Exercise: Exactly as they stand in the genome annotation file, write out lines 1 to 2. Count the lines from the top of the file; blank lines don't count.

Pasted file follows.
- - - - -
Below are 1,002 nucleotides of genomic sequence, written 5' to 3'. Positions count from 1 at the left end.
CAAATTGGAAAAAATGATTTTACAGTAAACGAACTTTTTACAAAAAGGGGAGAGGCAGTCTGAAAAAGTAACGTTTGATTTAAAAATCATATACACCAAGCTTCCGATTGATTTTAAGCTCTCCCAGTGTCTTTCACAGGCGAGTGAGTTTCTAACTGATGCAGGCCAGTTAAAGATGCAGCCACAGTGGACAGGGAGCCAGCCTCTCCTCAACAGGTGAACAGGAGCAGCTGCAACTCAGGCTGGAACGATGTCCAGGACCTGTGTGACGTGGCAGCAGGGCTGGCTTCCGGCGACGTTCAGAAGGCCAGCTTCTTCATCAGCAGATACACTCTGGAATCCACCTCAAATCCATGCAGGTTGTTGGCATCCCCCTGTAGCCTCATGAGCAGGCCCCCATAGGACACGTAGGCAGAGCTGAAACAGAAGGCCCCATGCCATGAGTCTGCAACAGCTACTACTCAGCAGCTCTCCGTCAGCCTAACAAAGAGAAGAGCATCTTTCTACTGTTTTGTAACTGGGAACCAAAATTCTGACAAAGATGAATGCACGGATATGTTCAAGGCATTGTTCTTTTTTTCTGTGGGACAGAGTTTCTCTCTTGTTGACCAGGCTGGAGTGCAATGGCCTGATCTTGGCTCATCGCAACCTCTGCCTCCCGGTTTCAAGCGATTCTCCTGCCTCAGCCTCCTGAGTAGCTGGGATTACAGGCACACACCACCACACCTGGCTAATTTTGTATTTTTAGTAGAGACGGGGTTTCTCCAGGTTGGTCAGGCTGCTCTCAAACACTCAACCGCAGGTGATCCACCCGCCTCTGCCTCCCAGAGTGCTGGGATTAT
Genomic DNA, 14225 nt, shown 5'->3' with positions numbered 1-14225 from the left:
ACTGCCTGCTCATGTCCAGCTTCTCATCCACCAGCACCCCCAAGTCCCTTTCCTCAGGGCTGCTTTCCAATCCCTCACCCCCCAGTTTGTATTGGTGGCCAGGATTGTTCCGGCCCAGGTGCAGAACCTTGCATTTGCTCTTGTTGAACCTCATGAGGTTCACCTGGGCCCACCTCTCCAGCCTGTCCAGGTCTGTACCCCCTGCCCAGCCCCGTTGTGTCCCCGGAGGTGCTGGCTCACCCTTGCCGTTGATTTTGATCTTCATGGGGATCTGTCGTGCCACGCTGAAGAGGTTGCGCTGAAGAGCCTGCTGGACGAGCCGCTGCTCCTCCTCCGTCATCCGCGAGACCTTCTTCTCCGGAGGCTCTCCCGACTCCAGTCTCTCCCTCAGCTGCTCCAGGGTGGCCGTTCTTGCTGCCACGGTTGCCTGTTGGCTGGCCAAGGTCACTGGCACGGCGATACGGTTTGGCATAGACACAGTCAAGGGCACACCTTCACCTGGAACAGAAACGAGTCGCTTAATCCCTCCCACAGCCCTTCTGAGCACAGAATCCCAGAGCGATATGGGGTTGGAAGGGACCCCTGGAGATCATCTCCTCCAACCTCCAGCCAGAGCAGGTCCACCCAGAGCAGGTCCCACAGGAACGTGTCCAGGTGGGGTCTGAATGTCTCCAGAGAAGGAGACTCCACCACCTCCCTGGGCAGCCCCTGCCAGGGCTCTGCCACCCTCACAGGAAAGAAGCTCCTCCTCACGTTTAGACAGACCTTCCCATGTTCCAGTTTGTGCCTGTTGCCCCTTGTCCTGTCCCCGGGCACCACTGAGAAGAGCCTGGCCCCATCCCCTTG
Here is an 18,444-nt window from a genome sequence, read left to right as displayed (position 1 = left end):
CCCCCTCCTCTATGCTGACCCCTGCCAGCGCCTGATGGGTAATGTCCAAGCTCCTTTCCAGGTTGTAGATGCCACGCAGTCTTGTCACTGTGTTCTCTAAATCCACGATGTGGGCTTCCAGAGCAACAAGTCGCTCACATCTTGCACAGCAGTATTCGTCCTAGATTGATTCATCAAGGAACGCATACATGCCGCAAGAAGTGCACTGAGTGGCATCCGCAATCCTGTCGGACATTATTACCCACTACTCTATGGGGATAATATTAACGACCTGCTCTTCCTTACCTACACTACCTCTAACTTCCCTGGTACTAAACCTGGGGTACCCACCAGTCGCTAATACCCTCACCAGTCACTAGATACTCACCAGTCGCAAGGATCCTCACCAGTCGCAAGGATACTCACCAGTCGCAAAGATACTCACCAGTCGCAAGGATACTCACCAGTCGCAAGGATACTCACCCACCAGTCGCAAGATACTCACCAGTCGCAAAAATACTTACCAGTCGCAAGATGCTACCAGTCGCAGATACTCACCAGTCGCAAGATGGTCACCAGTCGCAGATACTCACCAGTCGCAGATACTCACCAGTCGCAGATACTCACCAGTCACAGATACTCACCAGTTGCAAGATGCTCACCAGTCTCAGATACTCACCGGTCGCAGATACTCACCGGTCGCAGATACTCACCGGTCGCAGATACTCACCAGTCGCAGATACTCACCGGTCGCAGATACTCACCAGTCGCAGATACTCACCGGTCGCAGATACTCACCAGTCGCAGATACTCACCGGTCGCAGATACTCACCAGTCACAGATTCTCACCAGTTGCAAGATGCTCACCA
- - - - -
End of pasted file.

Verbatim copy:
Below are 1,002 nucleotides of genomic sequence, written 5' to 3'. Positions count from 1 at the left end.
CAAATTGGAAAAAATGATTTTACAGTAAACGAACTTTTTACAAAAAGGGGAGAGGCAGTCTGAAAAAGTAACGTTTGATTTAAAAATCATATACACCAAGCTTCCGATTGATTTTAAGCTCTCCCAGTGTCTTTCACAGGCGAGTGAGTTTCTAACTGATGCAGGCCAGTTAAAGATGCAGCCACAGTGGACAGGGAGCCAGCCTCTCCTCAACAGGTGAACAGGAGCAGCTGCAACTCAGGCTGGAACGATGTCCAGGACCTGTGTGACGTGGCAGCAGGGCTGGCTTCCGGCGACGTTCAGAAGGCCAGCTTCTTCATCAGCAGATACACTCTGGAATCCACCTCAAATCCATGCAGGTTGTTGGCATCCCCCTGTAGCCTCATGAGCAGGCCCCCATAGGACACGTAGGCAGAGCTGAAACAGAAGGCCCCATGCCATGAGTCTGCAACAGCTACTACTCAGCAGCTCTCCGTCAGCCTAACAAAGAGAAGAGCATCTTTCTACTGTTTTGTAACTGGGAACCAAAATTCTGACAAAGATGAATGCACGGATATGTTCAAGGCATTGTTCTTTTTTTCTGTGGGACAGAGTTTCTCTCTTGTTGACCAGGCTGGAGTGCAATGGCCTGATCTTGGCTCATCGCAACCTCTGCCTCCCGGTTTCAAGCGATTCTCCTGCCTCAGCCTCCTGAGTAGCTGGGATTACAGGCACACACCACCACACCTGGCTAATTTTGTATTTTTAGTAGAGACGGGGTTTCTCCAGGTTGGTCAGGCTGCTCTCAAACACTCAACCGCAGGTGATCCACCCGCCTCTGCCTCCCAGAGTGCTGGGATTAT